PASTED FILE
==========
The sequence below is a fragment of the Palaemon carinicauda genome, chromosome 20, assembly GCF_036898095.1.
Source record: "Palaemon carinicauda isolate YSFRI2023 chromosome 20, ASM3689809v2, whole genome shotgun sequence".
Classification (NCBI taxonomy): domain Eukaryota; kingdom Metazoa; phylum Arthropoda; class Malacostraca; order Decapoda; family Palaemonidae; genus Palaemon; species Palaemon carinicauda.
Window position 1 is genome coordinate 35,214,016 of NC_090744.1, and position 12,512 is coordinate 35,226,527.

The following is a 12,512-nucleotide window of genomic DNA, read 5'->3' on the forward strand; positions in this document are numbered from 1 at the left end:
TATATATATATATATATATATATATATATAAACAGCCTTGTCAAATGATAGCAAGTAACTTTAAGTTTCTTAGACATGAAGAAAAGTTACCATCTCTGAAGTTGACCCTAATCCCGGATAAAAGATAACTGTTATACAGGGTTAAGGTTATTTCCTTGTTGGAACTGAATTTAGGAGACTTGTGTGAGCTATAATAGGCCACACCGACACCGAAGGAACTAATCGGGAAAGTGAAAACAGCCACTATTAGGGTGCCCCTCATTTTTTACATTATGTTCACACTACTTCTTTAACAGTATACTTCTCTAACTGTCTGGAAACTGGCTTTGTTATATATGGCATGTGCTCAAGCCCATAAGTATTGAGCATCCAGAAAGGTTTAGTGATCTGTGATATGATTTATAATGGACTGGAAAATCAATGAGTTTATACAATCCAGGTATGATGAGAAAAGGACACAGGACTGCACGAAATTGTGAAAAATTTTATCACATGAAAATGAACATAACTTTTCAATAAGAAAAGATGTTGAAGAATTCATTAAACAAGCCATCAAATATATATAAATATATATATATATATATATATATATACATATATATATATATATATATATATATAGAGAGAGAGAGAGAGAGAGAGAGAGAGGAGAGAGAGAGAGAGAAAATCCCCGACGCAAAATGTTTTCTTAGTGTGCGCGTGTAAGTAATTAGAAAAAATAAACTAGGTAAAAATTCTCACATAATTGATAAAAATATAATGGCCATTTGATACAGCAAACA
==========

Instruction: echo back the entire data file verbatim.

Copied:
The sequence below is a fragment of the Palaemon carinicauda genome, chromosome 20, assembly GCF_036898095.1.
Source record: "Palaemon carinicauda isolate YSFRI2023 chromosome 20, ASM3689809v2, whole genome shotgun sequence".
Classification (NCBI taxonomy): domain Eukaryota; kingdom Metazoa; phylum Arthropoda; class Malacostraca; order Decapoda; family Palaemonidae; genus Palaemon; species Palaemon carinicauda.
Window position 1 is genome coordinate 35,214,016 of NC_090744.1, and position 12,512 is coordinate 35,226,527.

The following is a 12,512-nucleotide window of genomic DNA, read 5'->3' on the forward strand; positions in this document are numbered from 1 at the left end:
TATATATATATATATATATATATATATATAAACAGCCTTGTCAAATGATAGCAAGTAACTTTAAGTTTCTTAGACATGAAGAAAAGTTACCATCTCTGAAGTTGACCCTAATCCCGGATAAAAGATAACTGTTATACAGGGTTAAGGTTATTTCCTTGTTGGAACTGAATTTAGGAGACTTGTGTGAGCTATAATAGGCCACACCGACACCGAAGGAACTAATCGGGAAAGTGAAAACAGCCACTATTAGGGTGCCCCTCATTTTTTACATTATGTTCACACTACTTCTTTAACAGTATACTTCTCTAACTGTCTGGAAACTGGCTTTGTTATATATGGCATGTGCTCAAGCCCATAAGTATTGAGCATCCAGAAAGGTTTAGTGATCTGTGATATGATTTATAATGGACTGGAAAATCAATGAGTTTATACAATCCAGGTATGATGAGAAAAGGACACAGGACTGCACGAAATTGTGAAAAATTTTATCACATGAAAATGAACATAACTTTTCAATAAGAAAAGATGTTGAAGAATTCATTAAACAAGCCATCAAATATATATAAATATATATATATATATATATATATATACATATATATATATATATATATATATATAGAGAGAGAGAGAGAGAGAGAGAGAGAGGAGAGAGAGAGAGAGAAAATCCCCGACGCAAAATGTTTTCTTAGTGTGCGCGTGTAAGTAATTAGAAAAAATAAACTAGGTAAAAATTCTCACATAATTGATAAAAATATAATGGCCATTTGATACAGCAAACA